By Janet Ekstract
UNITED NATIONS (TURKISH JOURNAL) – Turkish Foreign Minister Mevlut Cavusoglu addressed the Sixth Istanbul Mediation Conference several days ago, praising efforts taking place in Geneva for a mediated political solution to Syria ‘s nine-year civil war. Cavusoglu said the purpose of the conference is to “consider how we approach mediation, one of our most important tools to reduce and end conflict.”
Cavusoglu praised the first meeting of the Constitutional Committee on Syria as a “landmark” and as he said, “a foundation for progress, and in itself a clear success of mediation.” The foreign minister added that he is hopeful this committee who began talks this week in Geneva – will be an initial step towards a “political solution” to end what he termed “this tragic chapter in the lives of the Syrian people.”
The minister said he hopes the Constitutional Committee creates an opportunity for all Syrians to return to their homes “in safety and dignity, to end their status as refugees.”
Turkey’s Foreign minister said that he “welcomed efforts” to put an end to fighting in northeast Syria through dialogue but he stressed that there is still a major concern about the situation in Idlib.
He added that mediation is an instrumental tool in resolving all types of international conflicts and explained that the United Nations has close strategic and operational partnerships on mediation with regional and sub-regional organizations.
Cavusoglu said: “Our work with the African Union is, in my opinion, exemplary and has enabled us to support joint approaches at the highest levels in countries across the continent, while our peacekeeping and political missions work to being parties together at the national and local levels.”
One crucial point that Cavusoglu pointed out was a comment he made in his statement to the conference: “Mediation cannot wait for a military stalemate or a request for help. There is a need for mediation at all stages of the peace continuum, from prevention to peacekeeping, peacebuilding and development, including between parties to protracted conflicts.”
He also added that previous mediation efforts in African countries have been very successful and that Turkey is supporting current mediation efforts between the National Government of Papua New Guinea and the Autonomous Bougainvillea Government. Cavusoglu emphasised that mediation is a “preventive tool” and added that his offices and his envoys have one goal in mind: “to help parties peacefully resolve differences.”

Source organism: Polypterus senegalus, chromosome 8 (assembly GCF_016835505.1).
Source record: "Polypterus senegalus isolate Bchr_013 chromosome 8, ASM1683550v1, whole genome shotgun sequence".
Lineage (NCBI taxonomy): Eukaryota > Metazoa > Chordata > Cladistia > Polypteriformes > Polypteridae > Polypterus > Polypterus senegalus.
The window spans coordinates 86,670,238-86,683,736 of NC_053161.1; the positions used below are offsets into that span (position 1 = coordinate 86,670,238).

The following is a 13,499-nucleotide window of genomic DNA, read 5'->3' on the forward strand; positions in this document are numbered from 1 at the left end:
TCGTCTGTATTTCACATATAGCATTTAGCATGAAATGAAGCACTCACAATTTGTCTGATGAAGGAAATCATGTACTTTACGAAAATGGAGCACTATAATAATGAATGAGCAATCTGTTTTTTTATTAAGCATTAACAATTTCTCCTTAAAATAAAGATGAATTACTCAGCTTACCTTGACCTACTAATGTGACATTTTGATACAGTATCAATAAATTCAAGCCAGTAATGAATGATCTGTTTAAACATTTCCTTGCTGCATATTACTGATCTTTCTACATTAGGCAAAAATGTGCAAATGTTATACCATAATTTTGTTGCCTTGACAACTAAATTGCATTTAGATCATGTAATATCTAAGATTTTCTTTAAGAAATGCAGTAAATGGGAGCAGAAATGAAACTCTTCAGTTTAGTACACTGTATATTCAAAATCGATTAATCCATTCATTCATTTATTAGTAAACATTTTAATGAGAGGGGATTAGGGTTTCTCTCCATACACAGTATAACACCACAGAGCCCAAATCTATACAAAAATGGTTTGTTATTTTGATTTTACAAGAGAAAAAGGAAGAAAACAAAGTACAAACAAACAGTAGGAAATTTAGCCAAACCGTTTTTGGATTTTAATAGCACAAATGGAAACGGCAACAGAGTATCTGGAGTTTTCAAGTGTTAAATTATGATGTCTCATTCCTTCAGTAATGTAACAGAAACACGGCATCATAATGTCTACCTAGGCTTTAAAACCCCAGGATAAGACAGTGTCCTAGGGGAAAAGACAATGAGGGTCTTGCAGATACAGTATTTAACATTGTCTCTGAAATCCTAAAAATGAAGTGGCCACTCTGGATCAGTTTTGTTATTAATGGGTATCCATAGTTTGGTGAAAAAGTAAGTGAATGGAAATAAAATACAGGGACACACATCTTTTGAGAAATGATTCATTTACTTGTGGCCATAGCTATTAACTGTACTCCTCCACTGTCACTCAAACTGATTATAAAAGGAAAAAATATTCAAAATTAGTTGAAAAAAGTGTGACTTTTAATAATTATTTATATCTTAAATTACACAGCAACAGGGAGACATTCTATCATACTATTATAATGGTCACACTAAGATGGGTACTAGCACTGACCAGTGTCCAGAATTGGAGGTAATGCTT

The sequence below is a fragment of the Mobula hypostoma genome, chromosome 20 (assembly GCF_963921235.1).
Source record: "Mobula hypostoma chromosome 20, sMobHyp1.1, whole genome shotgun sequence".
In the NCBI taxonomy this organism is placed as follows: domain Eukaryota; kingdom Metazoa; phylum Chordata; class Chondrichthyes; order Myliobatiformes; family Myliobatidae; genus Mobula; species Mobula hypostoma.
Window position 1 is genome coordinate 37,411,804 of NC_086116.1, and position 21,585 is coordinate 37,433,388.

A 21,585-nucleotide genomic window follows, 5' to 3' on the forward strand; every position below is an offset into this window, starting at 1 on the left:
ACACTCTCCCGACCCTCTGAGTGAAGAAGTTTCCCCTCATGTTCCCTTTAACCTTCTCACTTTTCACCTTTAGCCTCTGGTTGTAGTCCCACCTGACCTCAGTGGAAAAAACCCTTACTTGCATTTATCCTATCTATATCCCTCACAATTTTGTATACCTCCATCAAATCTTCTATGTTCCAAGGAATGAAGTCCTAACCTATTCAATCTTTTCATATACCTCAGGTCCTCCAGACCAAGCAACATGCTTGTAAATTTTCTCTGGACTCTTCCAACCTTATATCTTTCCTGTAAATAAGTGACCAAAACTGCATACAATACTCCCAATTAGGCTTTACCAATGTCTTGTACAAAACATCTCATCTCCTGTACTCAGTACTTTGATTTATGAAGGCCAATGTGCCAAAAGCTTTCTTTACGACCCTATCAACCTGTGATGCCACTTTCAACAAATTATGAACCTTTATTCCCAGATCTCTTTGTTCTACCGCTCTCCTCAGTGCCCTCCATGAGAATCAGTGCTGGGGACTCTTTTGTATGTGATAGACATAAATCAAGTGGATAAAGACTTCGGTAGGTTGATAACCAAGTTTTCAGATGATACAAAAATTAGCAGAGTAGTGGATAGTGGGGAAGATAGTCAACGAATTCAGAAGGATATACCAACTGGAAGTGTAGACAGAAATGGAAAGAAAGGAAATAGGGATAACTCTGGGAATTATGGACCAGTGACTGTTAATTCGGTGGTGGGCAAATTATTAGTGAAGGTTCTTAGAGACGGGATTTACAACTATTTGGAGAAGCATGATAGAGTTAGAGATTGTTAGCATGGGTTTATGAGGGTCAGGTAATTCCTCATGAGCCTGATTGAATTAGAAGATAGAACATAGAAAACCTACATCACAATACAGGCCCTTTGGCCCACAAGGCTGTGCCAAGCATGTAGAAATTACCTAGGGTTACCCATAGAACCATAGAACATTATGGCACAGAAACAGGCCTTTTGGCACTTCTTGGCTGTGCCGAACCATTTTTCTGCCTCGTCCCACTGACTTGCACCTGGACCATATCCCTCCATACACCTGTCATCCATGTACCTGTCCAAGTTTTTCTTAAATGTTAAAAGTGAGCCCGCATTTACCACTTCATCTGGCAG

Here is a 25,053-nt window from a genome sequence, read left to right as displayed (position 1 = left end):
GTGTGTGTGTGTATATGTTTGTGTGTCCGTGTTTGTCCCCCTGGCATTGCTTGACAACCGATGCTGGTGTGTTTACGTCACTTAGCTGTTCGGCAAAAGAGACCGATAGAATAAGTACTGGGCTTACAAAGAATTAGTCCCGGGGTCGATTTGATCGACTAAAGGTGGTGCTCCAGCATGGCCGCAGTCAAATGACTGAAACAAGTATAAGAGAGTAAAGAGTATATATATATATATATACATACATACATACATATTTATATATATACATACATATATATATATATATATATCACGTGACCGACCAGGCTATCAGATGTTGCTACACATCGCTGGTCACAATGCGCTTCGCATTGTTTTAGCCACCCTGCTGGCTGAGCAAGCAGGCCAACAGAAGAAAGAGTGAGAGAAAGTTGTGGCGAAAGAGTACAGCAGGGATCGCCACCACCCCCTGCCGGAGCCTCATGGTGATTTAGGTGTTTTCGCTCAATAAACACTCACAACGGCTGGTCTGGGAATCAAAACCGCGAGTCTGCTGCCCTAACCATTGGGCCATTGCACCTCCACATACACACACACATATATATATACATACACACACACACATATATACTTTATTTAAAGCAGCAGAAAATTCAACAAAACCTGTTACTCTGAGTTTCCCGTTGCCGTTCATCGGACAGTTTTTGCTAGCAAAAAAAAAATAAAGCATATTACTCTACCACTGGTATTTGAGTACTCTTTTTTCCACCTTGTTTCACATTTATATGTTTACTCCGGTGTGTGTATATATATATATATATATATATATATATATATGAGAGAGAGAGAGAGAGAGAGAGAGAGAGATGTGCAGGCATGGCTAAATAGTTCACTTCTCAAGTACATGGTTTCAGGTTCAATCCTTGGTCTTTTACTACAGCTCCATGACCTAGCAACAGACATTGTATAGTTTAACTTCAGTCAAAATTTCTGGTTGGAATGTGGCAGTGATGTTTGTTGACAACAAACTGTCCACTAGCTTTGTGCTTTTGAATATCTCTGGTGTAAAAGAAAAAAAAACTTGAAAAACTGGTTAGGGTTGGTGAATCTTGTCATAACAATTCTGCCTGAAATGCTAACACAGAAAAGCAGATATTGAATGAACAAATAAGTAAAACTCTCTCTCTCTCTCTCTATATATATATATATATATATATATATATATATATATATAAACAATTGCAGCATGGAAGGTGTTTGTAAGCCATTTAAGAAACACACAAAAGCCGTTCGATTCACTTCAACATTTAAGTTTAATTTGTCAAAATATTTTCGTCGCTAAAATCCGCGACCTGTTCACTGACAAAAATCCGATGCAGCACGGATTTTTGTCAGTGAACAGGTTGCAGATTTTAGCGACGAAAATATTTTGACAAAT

Another major point, the foreign minister addressed is the role and participation of women in formal peace processes. He mentioned that this must be “a special area for creative strategies.” Cavusoglu added that previous efforts need to be built upon including the Syrian Women’s Advisory Board and the Yemeni Women’s Technical Advisory Group “to support regional women mediators” networks like the African Union’s Fem-Wise network.”
The Turkish Foreign Minister also explained that his High-Level Advisory Board on Mediation is assisting with advice in various political processes and his Standby Team on Meditation have previously supported talks from Afghanistan to South Sudan – from Papua New Guinea to Syria.
Meditation, Cavusoglu said is “part of our efforts to address both the root causes and consequences of conflict, particularly at the local level. Post-conflict peacebuilding, including reconciliation, transitional justice and reconstruction, is vital to prevent violence recurring.”
Future goals include as Cavusoglu pointed out, a need to coordinate the Turkish foreign ministry’s mediation work with an increasing number of regional organizations, civil society groups and other parties taking part in mediation.
Turkey’s foreign minister emphasized that in order to deal with 21st century “complex conflicts” that three tracks of mediation must work together in a collaborative manner: “track one comprises political and military leadership; supplemented by unofficial and informal contacts at the track two levels to test ideas ; and track three to widen process, including civil society and grassroots initiatives.
To that end, Cavusoglu explained that 600 million young people across the globe are currently being affected by conflict and that youth has a vital role to contribute in mediation and peacebuilding . He added that the first International Symposium for Youth Participation in Peace Processes that met earlier this year, was a significant initial step toward this effort.
He put emphasis on the fact that there has been less conflict resolution mediation in areas that need it the most. Cavusoglu said: “There is limited attention to low-intensity or “forgotten” conflicts. We and our partners must find the resources to engage across the board.”
In making his final point, Cavusoglu turned to the importance of digital technology as a tool for mediation as well as a problem when social media content is manipulated. He referenced The United Nations Digital Toolkit for Mediators that is designed to support the safe use of new technologies in mediation efforts with definitive advice and case studies.
The Turkish foreign minister concluded by emphasizing that communication will always be key in any successful mediation and that it is everyone’s responsibility to guarantee that this communication remains accurate, reliable and as secure as possible.
Cavusoglu added: “Who knows what could have been achieved by the people of the world towards ending hunger and disease, providing education and opportunities for all, if war and recovery had not consumed so many lives and so much energy and resources? We must do all in our power to end the meaningless cycle of destruction and reconstruction.”